U.S.A. — If you thought Tom Cruise and Paul Newman sparked the ultimate pool craze in 1986 with their film “The Color of Money,” then wake up and smell the chalk dust. Today pool is hotter than ever, boosted by million-dollar purses, breathless cable TV broadcasts, and sexy female stars. Indeed, from Seoul to Cincinnati, the sport of billiards has reached an all-time zenith of popularity and appears poised to keep rocketing ever skyward as prize money, TV coverage and celebrity influence all expand.
The state of the coin-operated pool sector appears to be as strong as ever in 2005, also. For amusement operators, the VENDING TIMES Census of the Industry continues to show pool as the number-one earner on the national route, as it has done for seven years running, since 1999.
Coin-op pool has likely benefited from many favorable factors, but high on the list is an explosion of positive TV coverage. Glamorous pool tournaments on ESPN and other cable networks in recent years have featured million-dollar purses and celebrity players.
They have made stars of female winners like “the Black Widow of Billiards,” Korean-American player Jeanette Lee, who was the number-one ranked female player for two years by the Professional Billiards Association. A current favorite is eight-time world champion Loree Jon Jones, a perky blonde with a wholesome all-American appeal. Competitions featuring such charismatic contestants keep men and women around the world glued to their TV screens.
Such white-hot media coverage also inspires millions of fans to pick up cue sticks and become players themselves. The hype has boosted strong sales for home pool tables, driven amateurs into busy pool halls and pool boutiques and helped create flourishing U.S.-based international finals for traditional pool league programs, such as those sponsored by the Valley National Eight-Ball Association (which celebrated its Silver Anniversary this year), and others organized by the American Poolplayers Association and the Billiards Congress of America.
A powerful newcomer this year is the International Pool Tour, sponsor of the aforementioned million-dollar event, which was broadcast worldwide from Las Vegas on Aug. 20. The broadcast featured Jones in a head-to-head shootout against nine-time men’s world champion Mike Seigel. Some observers said professional pool hadn’t seen such a high-profile event since 1978, when Howard Cosell did play-by-play commentary on ABC’s “Wide World of Sports” for the legendary Minnesota Fats’ cue-stick bout against Willie Mosconi.
Yet the super-heated popularity of pool as a sport does not always translate into super-full cashboxes for operators of coin-op tables. Nor does it necessarily guarantee mega-popular local league programs, or record-breaking sales for pool table manufacturers. While factory executives say coin-op sales are steady, even brisk at times, they also acknowledge that they would like to see more sales, plus more aggressive expansion of coin-op pool tables into more and different types of locations. In addition, manufacturers believe the industry needs more aggressive expansion of coin-op pool league programs into states and regions that still don’t currently have them.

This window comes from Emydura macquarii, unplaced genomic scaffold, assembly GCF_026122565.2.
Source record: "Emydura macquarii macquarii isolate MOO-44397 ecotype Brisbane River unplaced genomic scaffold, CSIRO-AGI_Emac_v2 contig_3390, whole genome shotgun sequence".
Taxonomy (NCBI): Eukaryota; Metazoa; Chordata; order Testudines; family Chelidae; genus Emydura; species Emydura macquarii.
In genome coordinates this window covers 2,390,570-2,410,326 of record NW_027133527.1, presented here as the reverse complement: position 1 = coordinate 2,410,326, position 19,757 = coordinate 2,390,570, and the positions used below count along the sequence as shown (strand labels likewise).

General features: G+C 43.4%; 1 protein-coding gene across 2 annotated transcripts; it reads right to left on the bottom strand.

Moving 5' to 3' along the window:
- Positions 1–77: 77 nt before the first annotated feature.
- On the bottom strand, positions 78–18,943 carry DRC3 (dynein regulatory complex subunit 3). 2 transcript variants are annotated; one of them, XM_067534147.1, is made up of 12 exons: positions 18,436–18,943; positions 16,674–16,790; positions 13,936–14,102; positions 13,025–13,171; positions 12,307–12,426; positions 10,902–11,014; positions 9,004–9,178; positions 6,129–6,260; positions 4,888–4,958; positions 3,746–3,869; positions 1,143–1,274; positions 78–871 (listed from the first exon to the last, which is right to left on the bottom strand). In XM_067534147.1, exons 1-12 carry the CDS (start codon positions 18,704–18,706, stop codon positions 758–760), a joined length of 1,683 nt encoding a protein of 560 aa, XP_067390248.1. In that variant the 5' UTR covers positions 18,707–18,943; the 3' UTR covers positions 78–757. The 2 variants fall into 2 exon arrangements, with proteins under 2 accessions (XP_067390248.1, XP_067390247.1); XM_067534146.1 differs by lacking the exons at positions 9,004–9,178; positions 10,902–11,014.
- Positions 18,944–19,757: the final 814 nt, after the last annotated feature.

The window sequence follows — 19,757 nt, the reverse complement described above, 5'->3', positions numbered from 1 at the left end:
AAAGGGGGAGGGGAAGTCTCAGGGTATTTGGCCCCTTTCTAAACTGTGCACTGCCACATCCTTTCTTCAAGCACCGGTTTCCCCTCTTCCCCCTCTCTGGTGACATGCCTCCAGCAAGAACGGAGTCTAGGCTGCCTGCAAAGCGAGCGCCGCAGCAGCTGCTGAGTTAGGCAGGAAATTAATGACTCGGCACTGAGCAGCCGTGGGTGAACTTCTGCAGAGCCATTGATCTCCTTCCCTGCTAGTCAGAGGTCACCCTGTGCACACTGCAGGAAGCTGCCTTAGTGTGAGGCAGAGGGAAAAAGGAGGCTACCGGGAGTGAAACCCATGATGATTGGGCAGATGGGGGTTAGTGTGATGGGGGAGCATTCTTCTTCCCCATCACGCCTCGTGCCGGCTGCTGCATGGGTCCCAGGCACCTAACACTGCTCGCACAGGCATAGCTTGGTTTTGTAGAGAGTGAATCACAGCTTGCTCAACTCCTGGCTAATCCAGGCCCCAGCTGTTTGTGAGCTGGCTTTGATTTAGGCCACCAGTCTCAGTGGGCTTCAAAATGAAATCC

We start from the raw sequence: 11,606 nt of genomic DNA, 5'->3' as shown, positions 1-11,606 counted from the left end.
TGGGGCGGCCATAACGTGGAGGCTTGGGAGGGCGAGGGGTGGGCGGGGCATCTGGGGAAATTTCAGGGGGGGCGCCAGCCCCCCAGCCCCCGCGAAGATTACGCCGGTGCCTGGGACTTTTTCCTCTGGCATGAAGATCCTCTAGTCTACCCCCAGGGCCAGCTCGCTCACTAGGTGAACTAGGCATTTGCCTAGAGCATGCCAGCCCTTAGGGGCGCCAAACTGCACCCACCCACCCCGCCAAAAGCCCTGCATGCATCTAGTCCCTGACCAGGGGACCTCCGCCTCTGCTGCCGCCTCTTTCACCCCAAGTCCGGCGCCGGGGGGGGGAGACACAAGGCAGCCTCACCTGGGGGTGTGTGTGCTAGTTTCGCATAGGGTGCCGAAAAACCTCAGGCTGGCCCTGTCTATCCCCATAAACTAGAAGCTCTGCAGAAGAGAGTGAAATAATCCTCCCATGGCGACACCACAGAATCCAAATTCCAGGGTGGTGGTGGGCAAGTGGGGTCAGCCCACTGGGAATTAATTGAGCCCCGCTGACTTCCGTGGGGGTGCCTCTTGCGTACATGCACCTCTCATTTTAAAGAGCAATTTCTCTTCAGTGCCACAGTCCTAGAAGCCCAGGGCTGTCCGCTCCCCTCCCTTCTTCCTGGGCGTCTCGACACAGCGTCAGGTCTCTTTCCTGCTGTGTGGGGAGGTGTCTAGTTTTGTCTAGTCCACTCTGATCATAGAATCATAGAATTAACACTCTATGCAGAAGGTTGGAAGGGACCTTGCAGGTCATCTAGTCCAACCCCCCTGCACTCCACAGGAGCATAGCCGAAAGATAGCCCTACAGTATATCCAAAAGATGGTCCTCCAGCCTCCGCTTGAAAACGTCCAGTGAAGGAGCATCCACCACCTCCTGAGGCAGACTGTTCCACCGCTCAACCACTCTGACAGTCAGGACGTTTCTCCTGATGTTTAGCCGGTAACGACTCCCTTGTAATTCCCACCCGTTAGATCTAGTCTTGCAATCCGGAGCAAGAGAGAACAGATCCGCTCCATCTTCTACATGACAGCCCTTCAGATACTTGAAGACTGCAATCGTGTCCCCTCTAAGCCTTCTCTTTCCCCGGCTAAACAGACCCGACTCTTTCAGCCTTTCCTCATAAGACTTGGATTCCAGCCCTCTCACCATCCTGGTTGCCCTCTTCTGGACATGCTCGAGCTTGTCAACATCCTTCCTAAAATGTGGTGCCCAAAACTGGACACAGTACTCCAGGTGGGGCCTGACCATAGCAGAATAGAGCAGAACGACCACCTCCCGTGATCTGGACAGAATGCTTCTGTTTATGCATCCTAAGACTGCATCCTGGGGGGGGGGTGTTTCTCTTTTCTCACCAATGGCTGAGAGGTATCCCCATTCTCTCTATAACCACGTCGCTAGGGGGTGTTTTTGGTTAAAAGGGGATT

Operators, for their part, are uniformly enthusiastic in praising the earnings power of pool from coast to coast. The strength of local coin-op pool promotions programs, however, is a very different story. It varies sharply with regional conditions, which in turn range from the challenge of location-owned tables in some states and cities, to the support of operator-run leagues in others… while backing from state operator associations runs the gamut from very strong to non-existent.
An old saying from the realm of government holds that “All politics are local.” When it comes to amusements, all economies may be local, too. Whether the focus is on video games, tavern popularity or FEC strength, the consensus among industry leaders over the past year has been that it’s difficult to formulate a consistent or universal trend for the industry as a whole. Conditions are spotty, with each region or state telling its own unique story.
Pool, it seems, is no exception.
OHIO: ‘BUSTIN’ WITH PLAYERS’
A strongly upbeat assessment of pool and league popularity comes from David Corey, executive vice-president of the Ohio Coin Machine Association. “The level of pool league participation and the strength of the cashbox for pool is very high in Ohio,” he told VT. “Our annual state pool tournament and local leagues are bustin’ with players. Eeverything I am hearing from OCMA operators is that pool leagues are staying at 2004 levels, or increasing. I have heard absolutely nothing about pool shrinking anywhere in the state.”
Ohio operators recognize that “The key to pool leagues is that P word – promotion,” said Corey. “Guys know they have to get out every night and promote these leagues, Monday through Thursday. And the better operators do it.”